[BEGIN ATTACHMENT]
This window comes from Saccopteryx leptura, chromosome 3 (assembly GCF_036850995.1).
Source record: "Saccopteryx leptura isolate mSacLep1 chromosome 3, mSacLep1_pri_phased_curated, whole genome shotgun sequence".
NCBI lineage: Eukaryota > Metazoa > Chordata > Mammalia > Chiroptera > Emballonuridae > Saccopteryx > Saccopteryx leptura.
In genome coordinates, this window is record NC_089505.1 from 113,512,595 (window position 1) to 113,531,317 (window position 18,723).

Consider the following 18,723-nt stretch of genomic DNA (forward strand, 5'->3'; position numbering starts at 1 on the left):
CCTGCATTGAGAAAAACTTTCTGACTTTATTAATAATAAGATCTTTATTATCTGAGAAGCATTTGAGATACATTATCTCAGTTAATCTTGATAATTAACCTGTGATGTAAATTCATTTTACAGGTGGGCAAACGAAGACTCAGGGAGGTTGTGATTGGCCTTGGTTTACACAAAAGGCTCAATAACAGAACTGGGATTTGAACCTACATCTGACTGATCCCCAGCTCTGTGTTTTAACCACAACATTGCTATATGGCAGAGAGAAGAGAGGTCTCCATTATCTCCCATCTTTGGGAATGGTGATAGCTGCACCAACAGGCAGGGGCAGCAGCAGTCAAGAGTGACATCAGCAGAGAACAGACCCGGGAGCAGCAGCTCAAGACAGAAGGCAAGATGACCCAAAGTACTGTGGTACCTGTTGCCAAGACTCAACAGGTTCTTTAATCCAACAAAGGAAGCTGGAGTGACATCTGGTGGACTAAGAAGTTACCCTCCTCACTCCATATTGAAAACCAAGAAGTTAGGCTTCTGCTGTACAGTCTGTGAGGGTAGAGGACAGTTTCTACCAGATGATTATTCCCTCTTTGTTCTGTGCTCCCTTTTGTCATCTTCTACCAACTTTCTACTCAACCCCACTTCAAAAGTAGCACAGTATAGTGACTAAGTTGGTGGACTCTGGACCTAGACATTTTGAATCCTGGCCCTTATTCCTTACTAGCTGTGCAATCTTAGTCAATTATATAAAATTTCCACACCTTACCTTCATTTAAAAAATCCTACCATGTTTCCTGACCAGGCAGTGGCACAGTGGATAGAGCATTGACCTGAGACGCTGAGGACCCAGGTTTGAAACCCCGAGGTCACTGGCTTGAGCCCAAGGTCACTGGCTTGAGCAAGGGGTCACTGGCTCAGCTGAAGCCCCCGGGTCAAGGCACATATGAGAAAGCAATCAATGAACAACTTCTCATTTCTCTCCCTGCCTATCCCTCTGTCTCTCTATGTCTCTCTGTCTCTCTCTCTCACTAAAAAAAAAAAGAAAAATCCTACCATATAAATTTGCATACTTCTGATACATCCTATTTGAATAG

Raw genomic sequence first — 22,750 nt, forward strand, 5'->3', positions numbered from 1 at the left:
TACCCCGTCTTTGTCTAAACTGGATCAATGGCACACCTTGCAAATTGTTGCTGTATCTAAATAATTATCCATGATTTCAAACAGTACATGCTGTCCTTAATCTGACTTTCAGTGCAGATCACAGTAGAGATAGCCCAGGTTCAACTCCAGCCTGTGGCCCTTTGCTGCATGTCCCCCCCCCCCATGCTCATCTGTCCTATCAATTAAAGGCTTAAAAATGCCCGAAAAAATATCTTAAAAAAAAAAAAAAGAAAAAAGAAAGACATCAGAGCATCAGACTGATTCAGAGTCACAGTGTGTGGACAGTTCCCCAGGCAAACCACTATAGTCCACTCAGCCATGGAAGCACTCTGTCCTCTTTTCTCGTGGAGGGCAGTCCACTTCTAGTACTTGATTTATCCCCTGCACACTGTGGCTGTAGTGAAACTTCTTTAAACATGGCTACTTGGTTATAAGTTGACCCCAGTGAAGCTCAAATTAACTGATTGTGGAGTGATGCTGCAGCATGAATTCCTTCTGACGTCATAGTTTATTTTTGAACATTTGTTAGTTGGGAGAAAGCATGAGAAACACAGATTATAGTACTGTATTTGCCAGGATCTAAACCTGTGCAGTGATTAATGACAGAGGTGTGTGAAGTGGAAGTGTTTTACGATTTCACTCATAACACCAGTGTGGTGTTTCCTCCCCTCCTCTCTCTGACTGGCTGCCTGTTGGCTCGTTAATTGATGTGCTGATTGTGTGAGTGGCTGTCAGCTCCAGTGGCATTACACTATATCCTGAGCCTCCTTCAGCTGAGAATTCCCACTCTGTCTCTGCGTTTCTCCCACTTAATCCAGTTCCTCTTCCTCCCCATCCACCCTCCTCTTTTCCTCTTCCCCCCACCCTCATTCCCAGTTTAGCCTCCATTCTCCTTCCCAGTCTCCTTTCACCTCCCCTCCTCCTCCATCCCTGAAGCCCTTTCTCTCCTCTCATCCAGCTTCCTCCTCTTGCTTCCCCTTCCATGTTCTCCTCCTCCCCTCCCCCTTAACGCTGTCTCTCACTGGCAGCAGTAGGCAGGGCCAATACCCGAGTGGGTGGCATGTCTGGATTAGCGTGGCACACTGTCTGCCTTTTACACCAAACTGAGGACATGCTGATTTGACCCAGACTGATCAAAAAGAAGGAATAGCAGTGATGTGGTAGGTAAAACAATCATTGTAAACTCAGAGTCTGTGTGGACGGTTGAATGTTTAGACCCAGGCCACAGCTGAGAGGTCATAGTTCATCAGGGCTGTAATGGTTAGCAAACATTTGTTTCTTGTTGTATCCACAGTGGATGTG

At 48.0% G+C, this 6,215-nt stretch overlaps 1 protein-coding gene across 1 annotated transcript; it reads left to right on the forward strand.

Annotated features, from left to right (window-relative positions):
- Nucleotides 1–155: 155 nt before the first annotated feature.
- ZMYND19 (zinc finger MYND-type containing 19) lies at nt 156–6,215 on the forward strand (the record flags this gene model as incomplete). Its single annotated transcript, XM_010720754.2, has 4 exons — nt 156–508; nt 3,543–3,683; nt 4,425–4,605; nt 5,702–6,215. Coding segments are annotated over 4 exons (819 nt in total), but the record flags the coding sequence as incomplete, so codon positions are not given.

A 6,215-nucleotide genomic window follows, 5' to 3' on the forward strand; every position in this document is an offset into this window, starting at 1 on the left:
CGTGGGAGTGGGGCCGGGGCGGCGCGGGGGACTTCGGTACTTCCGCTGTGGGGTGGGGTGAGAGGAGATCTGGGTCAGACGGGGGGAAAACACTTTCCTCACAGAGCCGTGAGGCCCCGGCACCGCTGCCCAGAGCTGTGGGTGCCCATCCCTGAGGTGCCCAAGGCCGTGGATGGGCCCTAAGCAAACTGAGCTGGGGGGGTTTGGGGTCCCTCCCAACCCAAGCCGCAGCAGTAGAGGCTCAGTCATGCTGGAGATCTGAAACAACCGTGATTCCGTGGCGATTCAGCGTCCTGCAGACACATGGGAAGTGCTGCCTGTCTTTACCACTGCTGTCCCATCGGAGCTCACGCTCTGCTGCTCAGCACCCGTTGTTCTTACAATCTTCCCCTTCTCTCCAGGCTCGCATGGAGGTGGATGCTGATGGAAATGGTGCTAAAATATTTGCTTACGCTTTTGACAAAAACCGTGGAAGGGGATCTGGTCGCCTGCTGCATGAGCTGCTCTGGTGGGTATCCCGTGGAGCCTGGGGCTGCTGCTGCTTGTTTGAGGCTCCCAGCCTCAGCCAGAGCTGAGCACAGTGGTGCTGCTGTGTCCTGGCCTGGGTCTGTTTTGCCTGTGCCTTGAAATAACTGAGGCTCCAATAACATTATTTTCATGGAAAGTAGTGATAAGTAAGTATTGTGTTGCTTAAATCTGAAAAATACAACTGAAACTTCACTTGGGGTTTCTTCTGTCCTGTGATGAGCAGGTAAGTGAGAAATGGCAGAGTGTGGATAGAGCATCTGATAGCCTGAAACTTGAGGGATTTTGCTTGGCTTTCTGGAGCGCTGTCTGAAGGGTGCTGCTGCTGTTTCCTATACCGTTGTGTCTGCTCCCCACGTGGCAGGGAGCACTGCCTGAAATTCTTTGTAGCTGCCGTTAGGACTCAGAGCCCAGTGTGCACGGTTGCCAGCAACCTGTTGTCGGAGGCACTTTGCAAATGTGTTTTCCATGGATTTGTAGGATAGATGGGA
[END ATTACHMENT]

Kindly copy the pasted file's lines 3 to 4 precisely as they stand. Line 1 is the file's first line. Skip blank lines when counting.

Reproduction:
NCBI lineage: Eukaryota > Metazoa > Chordata > Mammalia > Chiroptera > Emballonuridae > Saccopteryx > Saccopteryx leptura.
In genome coordinates, this window is record NC_089505.1 from 113,512,595 (window position 1) to 113,531,317 (window position 18,723).